You might wonder why people have put radio stations on ships, forts and other structures. Ever since radio started, governments have wanted to control it, and claim the airwaves for themselves. Unfortunately for governments, radio signals do not recognise national boundaries, and while they may be able to control broadcasting from their own territory, it has proved difficult for them to control signals from neighbouring countries.
Many governments, especially in Europe, decided that the population would hear what the government wanted them to hear, rather than the other way around. State broadcasting tended to be staid, dull and boring. A number of entrepreneurs soon realised they could get around this, by broadcasting from one country into another.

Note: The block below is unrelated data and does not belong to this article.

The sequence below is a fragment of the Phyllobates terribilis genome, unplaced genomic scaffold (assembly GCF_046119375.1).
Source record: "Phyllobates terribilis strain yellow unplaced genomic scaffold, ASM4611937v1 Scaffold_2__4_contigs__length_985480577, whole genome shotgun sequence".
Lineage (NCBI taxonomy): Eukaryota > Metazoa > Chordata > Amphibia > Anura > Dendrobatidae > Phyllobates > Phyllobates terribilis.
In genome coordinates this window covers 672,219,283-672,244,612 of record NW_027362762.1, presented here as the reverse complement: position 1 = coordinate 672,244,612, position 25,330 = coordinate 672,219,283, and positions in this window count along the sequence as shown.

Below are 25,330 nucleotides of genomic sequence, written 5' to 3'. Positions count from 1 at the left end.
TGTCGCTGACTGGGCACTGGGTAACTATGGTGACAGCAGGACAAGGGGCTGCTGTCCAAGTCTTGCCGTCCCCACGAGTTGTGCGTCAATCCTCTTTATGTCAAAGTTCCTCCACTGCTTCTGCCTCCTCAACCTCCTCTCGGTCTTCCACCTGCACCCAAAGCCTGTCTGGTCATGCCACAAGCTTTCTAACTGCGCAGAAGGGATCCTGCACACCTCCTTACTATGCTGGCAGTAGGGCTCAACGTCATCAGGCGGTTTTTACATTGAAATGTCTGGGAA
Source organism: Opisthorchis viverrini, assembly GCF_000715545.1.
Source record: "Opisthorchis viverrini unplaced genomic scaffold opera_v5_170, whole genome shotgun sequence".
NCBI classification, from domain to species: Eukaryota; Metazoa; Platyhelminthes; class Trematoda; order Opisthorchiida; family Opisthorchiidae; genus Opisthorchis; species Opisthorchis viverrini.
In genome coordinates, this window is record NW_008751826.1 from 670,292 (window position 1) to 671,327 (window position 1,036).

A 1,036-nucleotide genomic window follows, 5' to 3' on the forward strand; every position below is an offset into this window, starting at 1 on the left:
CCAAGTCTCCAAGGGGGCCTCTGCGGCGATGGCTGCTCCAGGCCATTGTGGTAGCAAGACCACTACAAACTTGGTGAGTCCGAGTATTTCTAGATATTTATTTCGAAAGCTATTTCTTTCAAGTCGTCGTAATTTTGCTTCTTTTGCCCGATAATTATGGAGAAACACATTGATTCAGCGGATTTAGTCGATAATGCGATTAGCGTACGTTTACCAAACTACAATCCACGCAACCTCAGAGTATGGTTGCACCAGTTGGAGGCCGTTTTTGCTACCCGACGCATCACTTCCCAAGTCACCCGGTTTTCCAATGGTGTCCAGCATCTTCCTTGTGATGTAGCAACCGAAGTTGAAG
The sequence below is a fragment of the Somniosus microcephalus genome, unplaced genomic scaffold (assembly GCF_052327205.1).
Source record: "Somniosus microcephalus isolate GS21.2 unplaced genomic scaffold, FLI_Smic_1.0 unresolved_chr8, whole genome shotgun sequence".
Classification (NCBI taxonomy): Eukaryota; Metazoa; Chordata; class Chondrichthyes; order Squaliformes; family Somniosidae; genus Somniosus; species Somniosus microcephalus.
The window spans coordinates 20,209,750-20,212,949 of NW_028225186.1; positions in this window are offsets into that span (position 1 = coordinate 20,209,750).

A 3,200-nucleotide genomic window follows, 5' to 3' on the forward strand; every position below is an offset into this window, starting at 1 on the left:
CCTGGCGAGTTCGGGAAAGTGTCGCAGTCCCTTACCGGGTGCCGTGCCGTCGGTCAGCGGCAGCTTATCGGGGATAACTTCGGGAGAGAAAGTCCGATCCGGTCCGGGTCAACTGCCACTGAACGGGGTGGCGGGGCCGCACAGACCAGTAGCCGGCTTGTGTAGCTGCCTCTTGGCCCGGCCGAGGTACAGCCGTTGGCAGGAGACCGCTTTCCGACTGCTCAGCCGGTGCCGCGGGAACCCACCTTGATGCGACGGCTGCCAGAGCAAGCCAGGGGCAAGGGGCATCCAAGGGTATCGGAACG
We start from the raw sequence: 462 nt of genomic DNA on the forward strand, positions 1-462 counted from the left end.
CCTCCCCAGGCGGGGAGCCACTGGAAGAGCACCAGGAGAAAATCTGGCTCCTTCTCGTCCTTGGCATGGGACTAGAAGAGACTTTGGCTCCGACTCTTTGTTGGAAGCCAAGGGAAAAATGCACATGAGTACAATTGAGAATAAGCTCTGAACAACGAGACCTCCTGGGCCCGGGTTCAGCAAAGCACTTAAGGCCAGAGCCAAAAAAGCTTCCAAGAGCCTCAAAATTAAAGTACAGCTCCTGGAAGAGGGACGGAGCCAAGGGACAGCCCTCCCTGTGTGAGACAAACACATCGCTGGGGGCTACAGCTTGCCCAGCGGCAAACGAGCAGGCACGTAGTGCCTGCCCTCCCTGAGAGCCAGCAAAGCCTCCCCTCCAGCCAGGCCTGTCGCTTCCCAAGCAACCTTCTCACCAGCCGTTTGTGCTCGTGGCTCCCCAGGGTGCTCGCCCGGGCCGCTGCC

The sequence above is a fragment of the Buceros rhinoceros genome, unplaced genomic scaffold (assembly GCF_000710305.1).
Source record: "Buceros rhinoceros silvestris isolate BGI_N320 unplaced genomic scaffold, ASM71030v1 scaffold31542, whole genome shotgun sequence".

During the 1930's, a number of English language stations, based in France, broadcast popular programmes to Britain. The only problem with this was that a friendly neighbouring country was needed. The next logical step was to go the "no mans land" of international waters, outside a countries boundaries.
The offshore radio stations of the 1960's and since, used this method. The offshore radio stations, popularly known as "pirate" radio stations, broadcasting from international waters were not illegal. They were simply outside of the law of the countries to which they broadcast.